The helmet, sold to raise fund for the Wings for Life charity, was one of three to bring exceptional prices.
The Victoria Cross is Britain’s highest award for gallantry.
Before this, the only award which recognised gallantry within the British Armed Forces was the Order of Bath but this was only awarded to senior officers. To remedy this, the Distinguished Conduct Medal was instituted in 1854 and was awarded to NCOs and privates.
Though this medal was highly valued, there was a growing awareness of the need for a military decoration which was open to all, regardless of rank2.
On January 29th 1856, Queen Victoria issued a Royal Warrant that officially constituted the Victoria Cross, an award for gallantry that was open to all military personnel, regardless of rank.
It wasn’t long after their introduction that Victoria Crosses began to find their way into collections. In May 1884, Sotheby’s held an auction containing ‘The Choice Collection of Military and Naval Medals and Decorations formed by Major J Lawson Whalley of Lancaster’, which contained two Victoria Crosses.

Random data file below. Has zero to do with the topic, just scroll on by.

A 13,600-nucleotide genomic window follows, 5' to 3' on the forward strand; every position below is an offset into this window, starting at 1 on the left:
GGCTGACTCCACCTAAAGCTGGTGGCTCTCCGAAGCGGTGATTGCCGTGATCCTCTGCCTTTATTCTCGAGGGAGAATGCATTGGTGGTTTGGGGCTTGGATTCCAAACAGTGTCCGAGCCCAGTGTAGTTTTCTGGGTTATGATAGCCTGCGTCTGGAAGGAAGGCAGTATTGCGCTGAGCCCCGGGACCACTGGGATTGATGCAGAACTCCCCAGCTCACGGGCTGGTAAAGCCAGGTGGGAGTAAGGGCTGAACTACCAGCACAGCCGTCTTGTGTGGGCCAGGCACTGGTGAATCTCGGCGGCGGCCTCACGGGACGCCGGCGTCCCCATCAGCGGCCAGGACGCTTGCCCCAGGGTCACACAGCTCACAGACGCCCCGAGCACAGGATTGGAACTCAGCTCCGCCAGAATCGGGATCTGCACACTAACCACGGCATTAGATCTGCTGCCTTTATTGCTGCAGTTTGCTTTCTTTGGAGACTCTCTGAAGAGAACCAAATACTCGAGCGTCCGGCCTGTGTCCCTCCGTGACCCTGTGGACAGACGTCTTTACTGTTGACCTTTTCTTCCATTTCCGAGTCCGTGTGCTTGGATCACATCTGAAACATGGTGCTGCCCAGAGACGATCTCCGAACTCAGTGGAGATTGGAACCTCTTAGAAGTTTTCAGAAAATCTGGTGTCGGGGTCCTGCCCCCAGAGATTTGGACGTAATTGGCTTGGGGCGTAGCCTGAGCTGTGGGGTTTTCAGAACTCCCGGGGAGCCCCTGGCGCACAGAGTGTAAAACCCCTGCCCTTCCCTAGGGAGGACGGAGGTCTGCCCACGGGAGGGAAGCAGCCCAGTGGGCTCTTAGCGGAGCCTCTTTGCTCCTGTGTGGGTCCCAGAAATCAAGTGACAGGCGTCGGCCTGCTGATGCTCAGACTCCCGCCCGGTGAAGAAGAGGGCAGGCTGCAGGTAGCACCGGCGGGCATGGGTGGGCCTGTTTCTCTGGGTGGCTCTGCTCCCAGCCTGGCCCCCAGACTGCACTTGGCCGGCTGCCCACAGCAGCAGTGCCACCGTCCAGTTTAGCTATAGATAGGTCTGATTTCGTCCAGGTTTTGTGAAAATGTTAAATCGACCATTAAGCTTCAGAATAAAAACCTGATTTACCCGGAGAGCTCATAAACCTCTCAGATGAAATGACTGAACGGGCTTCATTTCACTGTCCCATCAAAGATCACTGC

Two more Victoria Crosses appeared at auction two years later in February 1886. Both of these medals have found their ways into museums. One is in the British in India Museum in Colne, Lancashire; and the other is on the York and Lancaster Museum in Rotherham3.
Lord Ashcroft’s collection
Lord Michael A. Ashcroft is the owner of the world’s largest collection of Victoria Crosses.
Lord Ashcroft began collecting the medals in 1986 when he bought his first Victoria Cross at a Sotheby’s auction in London.
As his collection grew, Lord Ashcroft set up a trust to care for and protect the medals. Today the collection contains more than 40 Victoria Crosses4.
Main article: List of notable medals
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